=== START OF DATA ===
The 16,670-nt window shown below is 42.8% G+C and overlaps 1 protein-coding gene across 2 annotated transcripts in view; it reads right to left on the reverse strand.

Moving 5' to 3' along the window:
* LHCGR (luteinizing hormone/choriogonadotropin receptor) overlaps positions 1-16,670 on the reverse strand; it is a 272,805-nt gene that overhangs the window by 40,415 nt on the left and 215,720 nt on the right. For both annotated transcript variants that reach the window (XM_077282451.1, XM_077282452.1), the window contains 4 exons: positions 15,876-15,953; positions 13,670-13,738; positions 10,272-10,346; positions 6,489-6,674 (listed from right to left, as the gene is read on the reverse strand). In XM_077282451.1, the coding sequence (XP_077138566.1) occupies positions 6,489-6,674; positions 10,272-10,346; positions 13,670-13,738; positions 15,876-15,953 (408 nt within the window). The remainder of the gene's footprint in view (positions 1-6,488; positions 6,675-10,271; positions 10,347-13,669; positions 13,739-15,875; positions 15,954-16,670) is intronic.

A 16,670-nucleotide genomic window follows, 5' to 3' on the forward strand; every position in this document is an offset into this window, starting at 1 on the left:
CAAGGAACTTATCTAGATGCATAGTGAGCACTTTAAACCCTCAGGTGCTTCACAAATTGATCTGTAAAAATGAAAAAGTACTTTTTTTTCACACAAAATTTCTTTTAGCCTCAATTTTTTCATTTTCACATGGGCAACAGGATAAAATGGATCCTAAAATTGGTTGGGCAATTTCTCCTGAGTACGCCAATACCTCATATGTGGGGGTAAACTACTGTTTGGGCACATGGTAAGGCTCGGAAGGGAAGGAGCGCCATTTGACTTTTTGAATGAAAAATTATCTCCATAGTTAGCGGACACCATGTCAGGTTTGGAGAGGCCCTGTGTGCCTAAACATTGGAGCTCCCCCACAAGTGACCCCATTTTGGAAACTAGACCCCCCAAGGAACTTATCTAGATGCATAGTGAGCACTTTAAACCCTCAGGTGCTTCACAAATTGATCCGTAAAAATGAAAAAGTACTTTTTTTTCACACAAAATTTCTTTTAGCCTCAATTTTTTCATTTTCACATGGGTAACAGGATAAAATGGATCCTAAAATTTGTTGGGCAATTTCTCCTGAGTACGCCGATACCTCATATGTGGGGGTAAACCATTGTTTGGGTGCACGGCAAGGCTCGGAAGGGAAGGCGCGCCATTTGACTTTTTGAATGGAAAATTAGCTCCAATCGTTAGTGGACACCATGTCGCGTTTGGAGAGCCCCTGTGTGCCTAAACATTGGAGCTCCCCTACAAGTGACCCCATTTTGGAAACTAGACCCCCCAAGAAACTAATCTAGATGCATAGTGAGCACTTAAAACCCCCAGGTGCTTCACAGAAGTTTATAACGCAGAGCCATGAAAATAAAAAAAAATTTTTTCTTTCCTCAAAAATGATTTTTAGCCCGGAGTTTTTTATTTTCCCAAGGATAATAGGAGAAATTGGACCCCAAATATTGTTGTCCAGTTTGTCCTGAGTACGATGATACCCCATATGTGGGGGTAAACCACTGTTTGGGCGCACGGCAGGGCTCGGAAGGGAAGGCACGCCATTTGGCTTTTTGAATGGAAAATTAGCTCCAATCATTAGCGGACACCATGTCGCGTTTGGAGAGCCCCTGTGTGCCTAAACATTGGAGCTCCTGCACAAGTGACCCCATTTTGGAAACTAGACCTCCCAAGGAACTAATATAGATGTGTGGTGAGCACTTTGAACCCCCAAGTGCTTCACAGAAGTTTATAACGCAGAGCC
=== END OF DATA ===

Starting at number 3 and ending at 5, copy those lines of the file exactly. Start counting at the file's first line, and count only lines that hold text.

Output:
* LHCGR (luteinizing hormone/choriogonadotropin receptor) overlaps positions 1-16,670 on the reverse strand; it is a 272,805-nt gene that overhangs the window by 40,415 nt on the left and 215,720 nt on the right. For both annotated transcript variants that reach the window (XM_077282451.1, XM_077282452.1), the window contains 4 exons: positions 15,876-15,953; positions 13,670-13,738; positions 10,272-10,346; positions 6,489-6,674 (listed from right to left, as the gene is read on the reverse strand). In XM_077282451.1, the coding sequence (XP_077138566.1) occupies positions 6,489-6,674; positions 10,272-10,346; positions 13,670-13,738; positions 15,876-15,953 (408 nt within the window). The remainder of the gene's footprint in view (positions 1-6,488; positions 6,675-10,271; positions 10,347-13,669; positions 13,739-15,875; positions 15,954-16,670) is intronic.

A 16,670-nucleotide genomic window follows, 5' to 3' on the forward strand; every position in this document is an offset into this window, starting at 1 on the left:
CAAGGAACTTATCTAGATGCATAGTGAGCACTTTAAACCCTCAGGTGCTTCACAAATTGATCTGTAAAAATGAAAAAGTACTTTTTTTTCACACAAAATTTCTTTTAGCCTCAATTTTTTCATTTTCACATGGGCAACAGGATAAAATGGATCCTAAAATTGGTTGGGCAATTTCTCCTGAGTACGCCAATACCTCATATGTGGGGGTAAACTACTGTTTGGGCACATGGTAAGGCTCGGAAGGGAAGGAGCGCCATTTGACTTTTTGAATGAAAAATTATCTCCATAGTTAGCGGACACCATGTCAGGTTTGGAGAGGCCCTGTGTGCCTAAACATTGGAGCTCCCCCACAAGTGACCCCATTTTGGAAACTAGACCCCCCAAGGAACTTATCTAGATGCATAGTGAGCACTTTAAACCCTCAGGTGCTTCACAAATTGATCCGTAAAAATGAAAAAGTACTTTTTTTTCACACAAAATTTCTTTTAGCCTCAATTTTTTCATTTTCACATGGGTAACAGGATAAAATGGATCCTAAAATTTGTTGGGCAATTTCTCCTGAGTACGCCGATACCTCATATGTGGGGGTAAACCATTGTTTGGGTGCACGGCAAGGCTCGGAAGGGAAGGCGCGCCATTTGACTTTTTGAATGGAAAATTAGCTCCAATCGTTAGTGGACACCATGTCGCGTTTGGAGAGCCCCTGTGTGCCTAAACATTGGAGCTCCCCTACAAGTGACCCCATTTTGGAAACTAGACCCCCCAAGAAACTAATCTAGATGCATAGTGAGCACTTAAAACCCCCAGGTGCTTCACAGAAGTTTATAACGCAGAGCCATGAAAATAAAAAAAAATTTTTTCTTTCCTCAAAAATGATTTTTAGCCCGGAGTTTTTTATTTTCCCAAGGATAATAGGAGAAATTGGACCCCAAATATTGTTGTCCAGTTTGTCCTGAGTACGATGATACCCCATATGTGGGGGTAAACCACTGTTTGGGCGCACGGCAGGGCTCGGAAGGGAAGGCACGCCATTTGGCTTTTTGAATGGAAAATTAGCTCCAATCATTAGCGGACACCATGTCGCGTTTGGAGAGCCCCTGTGTGCCTAAACATTGGAGCTCCTGCACAAGTGACCCCATTTTGGAAACTAGACCTCCCAAGGAACTAATATAGATGTGTGGTGAGCACTTTGAACCCCCAAGTGCTTCACAGAAGTTTATAACGCAGAGCC